Ford Is A Gem, GM Is A Diamond In The Rough, Toyota Is A Clunker

Includes: F, GM, TM
by: Vatalyst

The domestic auto market was strong in 2011. Especially for domestic producers like Ford (NYSE:F), General Motors (NYSE:GM) and Dodge. Total auto sales grew in 2011 and U.S. based companies took market share from foreign based competition. At the end of the year sales of top models like Fords F-series and the Chevrolet Silverado were up over 10 and 12% respectively. Sales of Toyota's top models were all down by over 5%.

Ford Motor Co. is one of America's most iconic brands. As one of the nation's oldest corporations, Ford is of particular interest. The automaker recently posted U.S. sales up 17% in 2011 and 11% total. Ford is predicting 3% world growth and 2-3% U.S. growth in 2012 and expects a continuation of company growth. Ford has scheduled the release of fourth quarter results for January 27th. The current average estimate is $.25/share, a 16% decline from the same period in 2010. Third quarter net income was also lower than 2010. Unrealized losses in mark-to-market adjustment on future commodity hedges were listed amongst other negative impacts. The company also realized losses related to personnel reduction and dealer related actions. Total revenues for the third quarter were up and improvements to the balance sheet should begin to pay off in 2012.

Ford is increasing sales world wide. Sales in India are up 15% for 2011 and far exceed estimates. Sales of Ford products rose 7% in China, with a 10% gain in December alone. Ford has emerged from its restructuring process as a leader in world auto production. A strengthening balance sheet and evidence of global growth will take this stock higher. Ford is currently trading around $12.90 with a forward looking p/e of 8, this is grossly undervaluing the stock. Ford will beat the street this year. The stock has long term support and a solid base around $10. Even if Ford only matches expectations for the fourth quarter, the news will relieve the market and help build further support. Ford will make profits and continue to pay down its debt in 2012. I expect to see Ford at $17.50 before year end.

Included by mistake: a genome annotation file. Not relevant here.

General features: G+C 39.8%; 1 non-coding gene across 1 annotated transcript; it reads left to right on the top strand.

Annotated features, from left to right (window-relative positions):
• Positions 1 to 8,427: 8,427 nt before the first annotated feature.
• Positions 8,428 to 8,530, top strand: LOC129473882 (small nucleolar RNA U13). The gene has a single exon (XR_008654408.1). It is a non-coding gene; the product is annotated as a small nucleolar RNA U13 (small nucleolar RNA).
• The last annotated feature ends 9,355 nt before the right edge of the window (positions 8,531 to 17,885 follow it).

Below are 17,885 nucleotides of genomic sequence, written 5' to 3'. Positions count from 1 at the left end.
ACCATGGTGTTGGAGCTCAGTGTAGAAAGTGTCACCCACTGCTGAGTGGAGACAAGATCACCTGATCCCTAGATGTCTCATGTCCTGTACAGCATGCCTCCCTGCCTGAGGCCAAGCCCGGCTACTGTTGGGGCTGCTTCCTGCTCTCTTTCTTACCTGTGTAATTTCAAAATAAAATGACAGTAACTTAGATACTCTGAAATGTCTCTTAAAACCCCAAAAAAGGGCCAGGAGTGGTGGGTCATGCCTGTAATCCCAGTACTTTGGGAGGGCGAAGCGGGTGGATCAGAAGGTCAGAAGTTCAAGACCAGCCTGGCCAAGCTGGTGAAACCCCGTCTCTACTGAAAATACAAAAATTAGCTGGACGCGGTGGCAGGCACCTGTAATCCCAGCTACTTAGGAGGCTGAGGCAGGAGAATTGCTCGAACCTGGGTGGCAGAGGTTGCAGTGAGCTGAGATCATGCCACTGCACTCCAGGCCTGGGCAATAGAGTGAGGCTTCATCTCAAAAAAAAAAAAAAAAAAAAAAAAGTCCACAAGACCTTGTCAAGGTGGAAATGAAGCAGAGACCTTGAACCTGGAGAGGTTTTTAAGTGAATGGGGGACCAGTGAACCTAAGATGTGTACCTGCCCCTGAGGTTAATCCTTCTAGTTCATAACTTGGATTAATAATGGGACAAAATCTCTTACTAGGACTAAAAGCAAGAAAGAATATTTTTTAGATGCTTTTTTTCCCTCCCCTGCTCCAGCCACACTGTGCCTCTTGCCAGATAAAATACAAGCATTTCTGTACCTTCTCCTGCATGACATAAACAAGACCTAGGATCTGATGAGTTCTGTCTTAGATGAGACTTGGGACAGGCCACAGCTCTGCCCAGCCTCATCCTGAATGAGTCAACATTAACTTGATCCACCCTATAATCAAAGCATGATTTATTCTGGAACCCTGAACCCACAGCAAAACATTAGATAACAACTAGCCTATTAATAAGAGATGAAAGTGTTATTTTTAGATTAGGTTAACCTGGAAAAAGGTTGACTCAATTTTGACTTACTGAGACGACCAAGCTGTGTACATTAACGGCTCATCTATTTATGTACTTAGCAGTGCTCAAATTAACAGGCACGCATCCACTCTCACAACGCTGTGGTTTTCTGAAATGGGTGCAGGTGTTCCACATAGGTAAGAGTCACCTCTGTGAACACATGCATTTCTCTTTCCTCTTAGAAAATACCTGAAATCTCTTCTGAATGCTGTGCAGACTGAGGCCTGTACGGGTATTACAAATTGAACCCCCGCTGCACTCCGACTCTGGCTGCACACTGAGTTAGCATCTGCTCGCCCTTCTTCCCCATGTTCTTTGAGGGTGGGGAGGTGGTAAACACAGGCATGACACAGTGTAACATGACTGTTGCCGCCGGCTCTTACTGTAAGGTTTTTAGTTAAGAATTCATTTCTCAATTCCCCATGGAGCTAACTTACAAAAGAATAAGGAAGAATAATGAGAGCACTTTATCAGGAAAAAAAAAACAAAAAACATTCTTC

Another company striding into 2012 is General Motors . It's a little surprising that the company has been able to recover as well as it has. The new GM looks good on paper and is making positive headlines. General Motors is undervalued as well, with a forward looking p/e of 6.5 and very little debt. Fourth quarter earnings will be announced late next month. Third quarter earnings, released November 9th, 2011 showed stockholder earnings were down but net revenue was up 2.6 billion over the previous year. General Motors is expecting fourth quarter 2011 to look much like 2010, based on weakness in Europe and seasonal trends. Earnings per share in that quarter were $.21, lowered by losses on U.S. treasury preferred shares.

Total sales of GM brands grew more than 7% in 2011 and set a global sales record for the company. Net cash flows for the year are down but production levels are up. General Motors also regained market share in 2011. The gain put GM back on top as the world's largest automaker. Analysts expect U.S. auto sales to grow 4-9% in 2012, a trend that could easily boost General Motors' profits. General Motors is worth watching. The company could surprise with earnings this year.

Despite the all the spots of optimism, General Motors still has lingering problems. The company is under congressional investigation for fires in its electric model, the Volt. The company is still owned in large part by the federal government, a shadow looming over the market. I think fear of government selling of the stock will keep the share price in check. GM is currently trading around $25, near the top of its 6 month range. GM is definitely building a base of support but it will keep trading sideways for the next few months.

Toyota Motor Company (NYSE:TM) is one highly valued stock. The Japanese automaker is currently trading at 45 times earnings despite losing market share and a string of natural disasters which hurt production. In its fourth quarter statement Toyota reported sales flat with the same period last year and down 7% on a year-over-year basis. Lexus, a division of Toyota Motor Co, also reported a 13% decline in sales from 2010. Flooding in Thailand and the earthquake in Japan were both mentioned in statements discussing 2011 results and 2012 forecasts. Uncertainty over the effects led to cautious statements last December and a firmer view more recently. Toyota is expecting full year revenue to decline 3% more than previous expectations, basically flat for the year.

Toyota has been losing market share to its U.S. based competition for several years. I think this is due to improvements in the corporate operations of Ford and GM, improvements in brand quality and a growing trend to "buy American". Sales of Toyota's top four brands have all declined in 2011, with the Camry and Corolla both dropping more than 5%. This stock has been trending sideways for years and was on the way down a full year before the U.S. financial crisis. Toyota is losing support and won't perform well this year. Ford looks a lot better with solid support at the $10 range. It is also really cheap compared to Toyota, and has recently reinstated its dividend. The dividend is another sign of strength and helps lower cost basis in Ford shares.

Disclosure: I have no positions in any stocks mentioned, and no plans to initiate any positions within the next 72 hours.